The slender design means that the VH10 spindle head has only minimal interference contours. It achieves almost double the clamping force of its predecessor, offering more stability in operation. To minimize throughput times, a 34-kW spindle (max. speed, 24,000 rpm) is the standard.
Users will benefit from the fact that Zimmermann has spare heads in stock and can supply them on request in the event of stoppages. “We strive to respond quickly and provide the customer with optimum support,” emphasizes Gänzle.
If machining large-dimension parts is the objective, forgers might consider a “bridge mill”: Absolute Machine Tools Inc. is offering a new, double-column moving table bridge mill. The Johnford DMC LH Series brings high-volume production capability and affordability to large part machining. The work envelope is 110/122 in. (2,800/3,100 mm) in Y; 122/244 in. (3,100/6,100 mm) in X; in 39.4in. (1 meter) increments. The standard Z-axis travel is 32 in., and optionally to 42 to 60 in.
These bridge mills have a long, Meehanite® iron base with full support of the table over the full X axis travel, so it’s possible to machine exceptionally high loads. The Y and Z axes hold fixed loads at all times, while the X-axis carries the only dynamic load: this allows the operators to achieve very tight machining tolerances at high speeds.
In this bridge mill design, spindle centerline-to-column distance is minimized to improve rigidity even further. Finite Element Analysis (FEA) is used to design each bridge mill, simulating real-world conditions, including vibration, heat, fluid flow and other physical impacts.
Another machine due to debut in the coming weeks is JTEKT Toyoda Americas’ five-axis Stealth VB215 vertical machining center for heavy cutting. With a solid-iron headstock and vibration-dampening technology, the Stealth VB215 has a compact Z-axis ram construction that supports the 6,000-RPM high-performance geared-head spindle, for stability in milling and drilling.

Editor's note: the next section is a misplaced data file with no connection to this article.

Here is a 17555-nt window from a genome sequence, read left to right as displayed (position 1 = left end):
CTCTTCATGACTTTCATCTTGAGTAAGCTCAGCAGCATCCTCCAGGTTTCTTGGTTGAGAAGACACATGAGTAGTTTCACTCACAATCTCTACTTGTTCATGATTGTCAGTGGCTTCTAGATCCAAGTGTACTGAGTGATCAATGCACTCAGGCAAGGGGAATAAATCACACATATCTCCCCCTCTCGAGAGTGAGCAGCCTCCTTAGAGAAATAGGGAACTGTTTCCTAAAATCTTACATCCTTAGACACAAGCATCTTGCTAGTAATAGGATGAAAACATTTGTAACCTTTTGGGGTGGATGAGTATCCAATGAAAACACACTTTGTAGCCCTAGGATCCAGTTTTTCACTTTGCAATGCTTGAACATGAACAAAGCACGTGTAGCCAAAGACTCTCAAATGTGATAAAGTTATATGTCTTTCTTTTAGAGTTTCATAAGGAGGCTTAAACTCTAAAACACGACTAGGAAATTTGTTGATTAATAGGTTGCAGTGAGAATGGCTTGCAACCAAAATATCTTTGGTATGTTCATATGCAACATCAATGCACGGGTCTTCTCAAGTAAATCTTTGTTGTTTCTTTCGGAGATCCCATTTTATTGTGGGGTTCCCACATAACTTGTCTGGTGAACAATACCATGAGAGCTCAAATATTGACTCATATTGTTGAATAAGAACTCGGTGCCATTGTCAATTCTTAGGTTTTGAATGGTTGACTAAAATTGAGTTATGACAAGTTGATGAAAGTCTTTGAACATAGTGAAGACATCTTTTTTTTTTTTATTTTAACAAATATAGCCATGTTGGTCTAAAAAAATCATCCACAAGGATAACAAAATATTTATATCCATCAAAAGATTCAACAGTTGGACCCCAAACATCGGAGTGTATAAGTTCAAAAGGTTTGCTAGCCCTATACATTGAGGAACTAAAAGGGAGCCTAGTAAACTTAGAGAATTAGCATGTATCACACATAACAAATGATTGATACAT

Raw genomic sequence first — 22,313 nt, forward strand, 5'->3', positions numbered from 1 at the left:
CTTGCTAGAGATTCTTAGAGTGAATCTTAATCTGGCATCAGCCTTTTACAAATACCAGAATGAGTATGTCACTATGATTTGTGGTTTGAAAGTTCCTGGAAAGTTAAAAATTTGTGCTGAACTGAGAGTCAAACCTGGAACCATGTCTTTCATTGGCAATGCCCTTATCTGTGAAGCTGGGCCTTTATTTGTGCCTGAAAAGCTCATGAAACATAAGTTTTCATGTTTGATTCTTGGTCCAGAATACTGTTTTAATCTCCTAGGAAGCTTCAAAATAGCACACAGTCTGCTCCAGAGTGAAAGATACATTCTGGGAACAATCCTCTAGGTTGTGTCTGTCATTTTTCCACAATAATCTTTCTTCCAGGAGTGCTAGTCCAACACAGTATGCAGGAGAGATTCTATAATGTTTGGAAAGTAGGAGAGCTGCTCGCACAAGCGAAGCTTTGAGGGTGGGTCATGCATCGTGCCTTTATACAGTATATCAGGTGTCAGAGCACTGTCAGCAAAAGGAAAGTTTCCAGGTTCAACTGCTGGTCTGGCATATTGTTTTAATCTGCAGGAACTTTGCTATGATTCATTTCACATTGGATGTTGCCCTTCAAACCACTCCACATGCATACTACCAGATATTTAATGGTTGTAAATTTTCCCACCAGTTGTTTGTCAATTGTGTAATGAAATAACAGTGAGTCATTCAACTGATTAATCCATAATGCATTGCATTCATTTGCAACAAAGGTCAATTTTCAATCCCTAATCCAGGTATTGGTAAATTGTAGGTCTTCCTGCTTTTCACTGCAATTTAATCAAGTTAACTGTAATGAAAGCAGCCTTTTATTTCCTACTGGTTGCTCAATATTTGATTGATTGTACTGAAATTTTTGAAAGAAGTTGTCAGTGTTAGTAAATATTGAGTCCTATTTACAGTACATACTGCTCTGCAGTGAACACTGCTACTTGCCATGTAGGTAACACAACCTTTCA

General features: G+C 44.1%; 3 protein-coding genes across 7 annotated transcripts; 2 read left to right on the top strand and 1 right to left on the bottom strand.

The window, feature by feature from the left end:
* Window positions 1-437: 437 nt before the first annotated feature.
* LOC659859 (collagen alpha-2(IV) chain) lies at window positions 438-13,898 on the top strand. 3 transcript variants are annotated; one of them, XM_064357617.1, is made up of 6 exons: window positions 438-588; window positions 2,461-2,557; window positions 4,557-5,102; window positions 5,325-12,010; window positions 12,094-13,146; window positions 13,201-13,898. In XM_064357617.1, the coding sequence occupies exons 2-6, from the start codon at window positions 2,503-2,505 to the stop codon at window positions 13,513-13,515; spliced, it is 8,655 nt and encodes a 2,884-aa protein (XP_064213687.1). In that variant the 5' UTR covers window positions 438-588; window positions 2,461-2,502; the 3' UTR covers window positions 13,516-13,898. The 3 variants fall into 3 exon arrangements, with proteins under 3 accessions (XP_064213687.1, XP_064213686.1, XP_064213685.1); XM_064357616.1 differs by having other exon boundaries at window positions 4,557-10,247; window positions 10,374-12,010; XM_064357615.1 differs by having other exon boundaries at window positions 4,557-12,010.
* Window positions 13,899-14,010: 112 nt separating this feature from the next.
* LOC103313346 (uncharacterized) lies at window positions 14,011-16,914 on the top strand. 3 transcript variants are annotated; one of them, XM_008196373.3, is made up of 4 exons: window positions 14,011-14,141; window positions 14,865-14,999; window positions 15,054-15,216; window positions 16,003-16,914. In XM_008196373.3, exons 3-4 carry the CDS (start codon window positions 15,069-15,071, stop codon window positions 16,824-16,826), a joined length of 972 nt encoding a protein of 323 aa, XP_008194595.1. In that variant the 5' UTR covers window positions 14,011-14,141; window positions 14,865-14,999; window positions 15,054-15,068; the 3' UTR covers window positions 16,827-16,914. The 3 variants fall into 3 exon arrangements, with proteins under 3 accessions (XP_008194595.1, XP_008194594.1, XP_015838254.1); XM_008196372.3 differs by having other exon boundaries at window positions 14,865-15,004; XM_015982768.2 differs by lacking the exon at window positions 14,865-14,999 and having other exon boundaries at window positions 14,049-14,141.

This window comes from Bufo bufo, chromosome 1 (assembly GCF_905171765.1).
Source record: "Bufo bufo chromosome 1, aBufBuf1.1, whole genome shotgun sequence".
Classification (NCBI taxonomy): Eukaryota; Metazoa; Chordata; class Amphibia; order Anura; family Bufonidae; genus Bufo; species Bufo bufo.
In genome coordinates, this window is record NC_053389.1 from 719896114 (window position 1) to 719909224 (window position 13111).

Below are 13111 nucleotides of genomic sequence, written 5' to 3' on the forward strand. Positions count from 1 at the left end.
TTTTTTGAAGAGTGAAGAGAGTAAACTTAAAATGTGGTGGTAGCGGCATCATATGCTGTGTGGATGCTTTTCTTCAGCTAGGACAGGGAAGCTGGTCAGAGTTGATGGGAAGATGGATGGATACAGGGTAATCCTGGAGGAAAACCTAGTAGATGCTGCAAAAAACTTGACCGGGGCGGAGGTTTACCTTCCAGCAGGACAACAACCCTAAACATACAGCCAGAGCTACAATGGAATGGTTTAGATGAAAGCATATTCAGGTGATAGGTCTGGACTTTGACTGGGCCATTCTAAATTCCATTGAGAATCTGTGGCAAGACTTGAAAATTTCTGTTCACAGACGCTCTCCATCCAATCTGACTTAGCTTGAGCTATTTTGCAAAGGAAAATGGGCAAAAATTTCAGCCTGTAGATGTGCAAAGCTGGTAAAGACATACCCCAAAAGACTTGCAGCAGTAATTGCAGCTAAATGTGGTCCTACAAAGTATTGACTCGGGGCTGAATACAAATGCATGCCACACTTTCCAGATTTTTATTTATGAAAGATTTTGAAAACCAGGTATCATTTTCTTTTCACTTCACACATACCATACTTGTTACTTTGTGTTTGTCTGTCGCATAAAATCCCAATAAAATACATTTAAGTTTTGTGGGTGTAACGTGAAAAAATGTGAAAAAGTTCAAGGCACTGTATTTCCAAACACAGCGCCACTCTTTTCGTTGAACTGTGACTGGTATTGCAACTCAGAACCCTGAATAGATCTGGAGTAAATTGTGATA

Tending business — Machines scaled to finish large workpieces are not the only consideration that forgers will consider: machine tending, or automation, is a factor that bears directly on the productivity that the operators may project for their capital investment.
Hermle Machine Co. has introduced its C 650 machine series in North America, an affordable but high-performance, five-axis machine center. The C 650 is an extension to the Hermle Performance Line (C 250, C 400, and now the C 650), with a mineral-cast bed and a swiveling rotary table can accommodate workpieces up to 1500 kg / 900x600 mm, for highly precise machining.
The traverse path in the stainless-steel-clad working area is 1050x900x600 mm, with a vertical table clearance of 775 mm and a door aperture of 1,050 mm, all of which mean crane-charging for heavy or oversized parts is simple and safe for operators, materials, and equipment.
Set-up and automation is simple too: The C 650 has an integrated tool magazine for 42 tools. Two additional magazines with 50 or 88 extra magazine pockets are available as options. The control panel of the C 650 is also designed to swivel easily to the magazine loading location, so the operator can enter the tool data directly into the tool table in the control system. The 200-mm high platform, adapted to the loading point, puts the operator in an optimal, ergonomic position to load and unload the tools.
The C 650 is programmed and controlled through a 19-in. touchscreen color monitor. Optionally, the C 650 can be equipped with an ergonomically adjustable control panel, giving the operator support for managing all kinds of milling operations.
The last point reveals the constant concern of any machine operator: know-how. Forgers seeking to adopt machine tools will need to avail themselves of the expertise that machine designers incorporate to their products. There is plenty of that available.